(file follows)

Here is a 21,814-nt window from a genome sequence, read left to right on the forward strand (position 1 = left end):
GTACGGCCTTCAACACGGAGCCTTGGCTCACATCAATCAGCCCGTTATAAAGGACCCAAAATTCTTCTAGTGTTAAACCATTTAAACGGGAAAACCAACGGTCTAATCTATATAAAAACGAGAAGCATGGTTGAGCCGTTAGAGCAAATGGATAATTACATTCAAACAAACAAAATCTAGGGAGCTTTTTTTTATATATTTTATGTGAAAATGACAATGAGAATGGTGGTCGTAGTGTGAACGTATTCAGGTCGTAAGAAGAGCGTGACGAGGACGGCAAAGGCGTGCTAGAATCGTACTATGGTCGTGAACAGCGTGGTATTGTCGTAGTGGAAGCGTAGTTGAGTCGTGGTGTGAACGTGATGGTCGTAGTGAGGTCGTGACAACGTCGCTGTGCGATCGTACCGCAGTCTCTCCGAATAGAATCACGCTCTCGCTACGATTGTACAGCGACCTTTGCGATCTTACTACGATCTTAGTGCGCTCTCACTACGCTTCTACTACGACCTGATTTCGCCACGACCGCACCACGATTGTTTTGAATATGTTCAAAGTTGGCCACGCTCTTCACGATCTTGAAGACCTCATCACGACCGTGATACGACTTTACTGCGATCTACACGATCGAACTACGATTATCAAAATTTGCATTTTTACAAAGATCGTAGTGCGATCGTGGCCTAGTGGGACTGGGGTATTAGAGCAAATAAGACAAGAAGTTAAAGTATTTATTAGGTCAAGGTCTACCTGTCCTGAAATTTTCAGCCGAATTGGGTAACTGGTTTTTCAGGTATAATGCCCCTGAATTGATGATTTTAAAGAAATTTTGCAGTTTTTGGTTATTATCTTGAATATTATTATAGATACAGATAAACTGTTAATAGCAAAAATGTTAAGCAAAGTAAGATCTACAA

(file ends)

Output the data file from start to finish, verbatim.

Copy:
Here is a 21,814-nt window from a genome sequence, read left to right on the forward strand (position 1 = left end):
GTACGGCCTTCAACACGGAGCCTTGGCTCACATCAATCAGCCCGTTATAAAGGACCCAAAATTCTTCTAGTGTTAAACCATTTAAACGGGAAAACCAACGGTCTAATCTATATAAAAACGAGAAGCATGGTTGAGCCGTTAGAGCAAATGGATAATTACATTCAAACAAACAAAATCTAGGGAGCTTTTTTTTATATATTTTATGTGAAAATGACAATGAGAATGGTGGTCGTAGTGTGAACGTATTCAGGTCGTAAGAAGAGCGTGACGAGGACGGCAAAGGCGTGCTAGAATCGTACTATGGTCGTGAACAGCGTGGTATTGTCGTAGTGGAAGCGTAGTTGAGTCGTGGTGTGAACGTGATGGTCGTAGTGAGGTCGTGACAACGTCGCTGTGCGATCGTACCGCAGTCTCTCCGAATAGAATCACGCTCTCGCTACGATTGTACAGCGACCTTTGCGATCTTACTACGATCTTAGTGCGCTCTCACTACGCTTCTACTACGACCTGATTTCGCCACGACCGCACCACGATTGTTTTGAATATGTTCAAAGTTGGCCACGCTCTTCACGATCTTGAAGACCTCATCACGACCGTGATACGACTTTACTGCGATCTACACGATCGAACTACGATTATCAAAATTTGCATTTTTACAAAGATCGTAGTGCGATCGTGGCCTAGTGGGACTGGGGTATTAGAGCAAATAAGACAAGAAGTTAAAGTATTTATTAGGTCAAGGTCTACCTGTCCTGAAATTTTCAGCCGAATTGGGTAACTGGTTTTTCAGGTATAATGCCCCTGAATTGATGATTTTAAAGAAATTTTGCAGTTTTTGGTTATTATCTTGAATATTATTATAGATACAGATAAACTGTTAATAGCAAAAATGTTAAGCAAAGTAAGATCTACAA